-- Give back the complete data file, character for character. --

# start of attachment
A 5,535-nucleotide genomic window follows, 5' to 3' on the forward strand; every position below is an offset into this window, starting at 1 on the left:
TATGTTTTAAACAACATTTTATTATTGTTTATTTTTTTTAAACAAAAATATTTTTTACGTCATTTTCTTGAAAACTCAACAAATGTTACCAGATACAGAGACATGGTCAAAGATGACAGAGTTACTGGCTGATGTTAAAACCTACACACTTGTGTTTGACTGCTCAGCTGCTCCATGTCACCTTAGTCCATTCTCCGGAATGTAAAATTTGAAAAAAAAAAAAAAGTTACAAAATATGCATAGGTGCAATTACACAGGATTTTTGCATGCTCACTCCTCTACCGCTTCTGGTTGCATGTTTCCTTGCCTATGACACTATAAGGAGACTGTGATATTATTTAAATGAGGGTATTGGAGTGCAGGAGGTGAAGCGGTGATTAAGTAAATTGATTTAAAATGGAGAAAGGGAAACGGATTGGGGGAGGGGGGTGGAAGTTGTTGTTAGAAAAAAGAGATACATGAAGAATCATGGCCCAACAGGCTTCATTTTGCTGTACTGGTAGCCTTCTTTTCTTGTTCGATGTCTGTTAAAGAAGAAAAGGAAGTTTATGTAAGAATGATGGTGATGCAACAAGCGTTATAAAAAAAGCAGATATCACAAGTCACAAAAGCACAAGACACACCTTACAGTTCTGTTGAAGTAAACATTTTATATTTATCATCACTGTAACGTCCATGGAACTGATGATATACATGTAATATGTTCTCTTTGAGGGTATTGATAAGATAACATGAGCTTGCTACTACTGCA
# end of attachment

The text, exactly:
A 5,535-nucleotide genomic window follows, 5' to 3' on the forward strand; every position below is an offset into this window, starting at 1 on the left:
TATGTTTTAAACAACATTTTATTATTGTTTATTTTTTTTAAACAAAAATATTTTTTACGTCATTTTCTTGAAAACTCAACAAATGTTACCAGATACAGAGACATGGTCAAAGATGACAGAGTTACTGGCTGATGTTAAAACCTACACACTTGTGTTTGACTGCTCAGCTGCTCCATGTCACCTTAGTCCATTCTCCGGAATGTAAAATTTGAAAAAAAAAAAAAAGTTACAAAATATGCATAGGTGCAATTACACAGGATTTTTGCATGCTCACTCCTCTACCGCTTCTGGTTGCATGTTTCCTTGCCTATGACACTATAAGGAGACTGTGATATTATTTAAATGAGGGTATTGGAGTGCAGGAGGTGAAGCGGTGATTAAGTAAATTGATTTAAAATGGAGAAAGGGAAACGGATTGGGGGAGGGGGGTGGAAGTTGTTGTTAGAAAAAAGAGATACATGAAGAATCATGGCCCAACAGGCTTCATTTTGCTGTACTGGTAGCCTTCTTTTCTTGTTCGATGTCTGTTAAAGAAGAAAAGGAAGTTTATGTAAGAATGATGGTGATGCAACAAGCGTTATAAAAAAAGCAGATATCACAAGTCACAAAAGCACAAGACACACCTTACAGTTCTGTTGAAGTAAACATTTTATATTTATCATCACTGTAACGTCCATGGAACTGATGATATACATGTAATATGTTCTCTTTGAGGGTATTGATAAGATAACATGAGCTTGCTACTACTGCA